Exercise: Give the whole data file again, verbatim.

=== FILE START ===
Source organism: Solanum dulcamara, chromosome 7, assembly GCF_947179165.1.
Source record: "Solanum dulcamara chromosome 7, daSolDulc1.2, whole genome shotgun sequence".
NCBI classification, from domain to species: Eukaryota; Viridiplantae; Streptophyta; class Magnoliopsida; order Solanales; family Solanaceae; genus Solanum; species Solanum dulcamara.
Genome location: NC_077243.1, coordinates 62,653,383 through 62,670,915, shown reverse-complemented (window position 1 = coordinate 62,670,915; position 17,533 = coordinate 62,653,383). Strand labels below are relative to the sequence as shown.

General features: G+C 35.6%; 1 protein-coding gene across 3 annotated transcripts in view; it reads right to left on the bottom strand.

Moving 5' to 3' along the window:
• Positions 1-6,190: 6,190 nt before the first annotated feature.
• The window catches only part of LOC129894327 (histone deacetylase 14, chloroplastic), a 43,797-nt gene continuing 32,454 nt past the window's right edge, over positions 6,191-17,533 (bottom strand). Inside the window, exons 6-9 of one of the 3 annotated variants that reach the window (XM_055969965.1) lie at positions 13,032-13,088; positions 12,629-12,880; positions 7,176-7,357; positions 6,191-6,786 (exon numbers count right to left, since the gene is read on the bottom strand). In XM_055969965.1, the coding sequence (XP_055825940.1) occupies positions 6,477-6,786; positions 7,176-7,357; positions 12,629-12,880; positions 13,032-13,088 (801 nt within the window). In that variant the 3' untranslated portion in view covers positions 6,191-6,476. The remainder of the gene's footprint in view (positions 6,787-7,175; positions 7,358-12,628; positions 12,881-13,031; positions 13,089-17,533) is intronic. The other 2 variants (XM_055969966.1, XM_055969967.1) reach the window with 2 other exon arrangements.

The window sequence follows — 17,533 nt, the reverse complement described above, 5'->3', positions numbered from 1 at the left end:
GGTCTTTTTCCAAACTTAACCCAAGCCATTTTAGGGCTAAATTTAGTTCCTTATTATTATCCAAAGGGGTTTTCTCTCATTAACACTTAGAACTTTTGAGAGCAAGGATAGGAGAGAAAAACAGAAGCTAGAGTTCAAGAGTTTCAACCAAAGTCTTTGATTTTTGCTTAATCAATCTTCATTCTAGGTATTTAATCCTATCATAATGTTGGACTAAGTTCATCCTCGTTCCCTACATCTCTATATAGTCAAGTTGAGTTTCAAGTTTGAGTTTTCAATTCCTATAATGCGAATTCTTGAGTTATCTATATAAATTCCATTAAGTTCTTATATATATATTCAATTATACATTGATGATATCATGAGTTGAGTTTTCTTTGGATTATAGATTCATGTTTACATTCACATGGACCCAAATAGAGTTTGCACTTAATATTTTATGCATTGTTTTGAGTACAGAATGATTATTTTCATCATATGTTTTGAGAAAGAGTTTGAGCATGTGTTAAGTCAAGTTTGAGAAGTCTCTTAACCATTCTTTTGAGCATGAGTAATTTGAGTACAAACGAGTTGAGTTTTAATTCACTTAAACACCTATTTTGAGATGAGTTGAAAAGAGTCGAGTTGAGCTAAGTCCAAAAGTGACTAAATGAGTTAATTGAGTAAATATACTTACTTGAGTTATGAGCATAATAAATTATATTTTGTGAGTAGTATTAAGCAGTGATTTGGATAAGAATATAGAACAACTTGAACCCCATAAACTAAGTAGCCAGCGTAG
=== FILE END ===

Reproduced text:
Source organism: Solanum dulcamara, chromosome 7, assembly GCF_947179165.1.
Source record: "Solanum dulcamara chromosome 7, daSolDulc1.2, whole genome shotgun sequence".
NCBI classification, from domain to species: Eukaryota; Viridiplantae; Streptophyta; class Magnoliopsida; order Solanales; family Solanaceae; genus Solanum; species Solanum dulcamara.
Genome location: NC_077243.1, coordinates 62,653,383 through 62,670,915, shown reverse-complemented (window position 1 = coordinate 62,670,915; position 17,533 = coordinate 62,653,383). Strand labels below are relative to the sequence as shown.

General features: G+C 35.6%; 1 protein-coding gene across 3 annotated transcripts in view; it reads right to left on the bottom strand.

Moving 5' to 3' along the window:
• Positions 1-6,190: 6,190 nt before the first annotated feature.
• The window catches only part of LOC129894327 (histone deacetylase 14, chloroplastic), a 43,797-nt gene continuing 32,454 nt past the window's right edge, over positions 6,191-17,533 (bottom strand). Inside the window, exons 6-9 of one of the 3 annotated variants that reach the window (XM_055969965.1) lie at positions 13,032-13,088; positions 12,629-12,880; positions 7,176-7,357; positions 6,191-6,786 (exon numbers count right to left, since the gene is read on the bottom strand). In XM_055969965.1, the coding sequence (XP_055825940.1) occupies positions 6,477-6,786; positions 7,176-7,357; positions 12,629-12,880; positions 13,032-13,088 (801 nt within the window). In that variant the 3' untranslated portion in view covers positions 6,191-6,476. The remainder of the gene's footprint in view (positions 6,787-7,175; positions 7,358-12,628; positions 12,881-13,031; positions 13,089-17,533) is intronic. The other 2 variants (XM_055969966.1, XM_055969967.1) reach the window with 2 other exon arrangements.

The window sequence follows — 17,533 nt, the reverse complement described above, 5'->3', positions numbered from 1 at the left end:
GGTCTTTTTCCAAACTTAACCCAAGCCATTTTAGGGCTAAATTTAGTTCCTTATTATTATCCAAAGGGGTTTTCTCTCATTAACACTTAGAACTTTTGAGAGCAAGGATAGGAGAGAAAAACAGAAGCTAGAGTTCAAGAGTTTCAACCAAAGTCTTTGATTTTTGCTTAATCAATCTTCATTCTAGGTATTTAATCCTATCATAATGTTGGACTAAGTTCATCCTCGTTCCCTACATCTCTATATAGTCAAGTTGAGTTTCAAGTTTGAGTTTTCAATTCCTATAATGCGAATTCTTGAGTTATCTATATAAATTCCATTAAGTTCTTATATATATATTCAATTATACATTGATGATATCATGAGTTGAGTTTTCTTTGGATTATAGATTCATGTTTACATTCACATGGACCCAAATAGAGTTTGCACTTAATATTTTATGCATTGTTTTGAGTACAGAATGATTATTTTCATCATATGTTTTGAGAAAGAGTTTGAGCATGTGTTAAGTCAAGTTTGAGAAGTCTCTTAACCATTCTTTTGAGCATGAGTAATTTGAGTACAAACGAGTTGAGTTTTAATTCACTTAAACACCTATTTTGAGATGAGTTGAAAAGAGTCGAGTTGAGCTAAGTCCAAAAGTGACTAAATGAGTTAATTGAGTAAATATACTTACTTGAGTTATGAGCATAATAAATTATATTTTGTGAGTAGTATTAAGCAGTGATTTGGATAAGAATATAGAACAACTTGAACCCCATAAACTAAGTAGCCAGCGTAG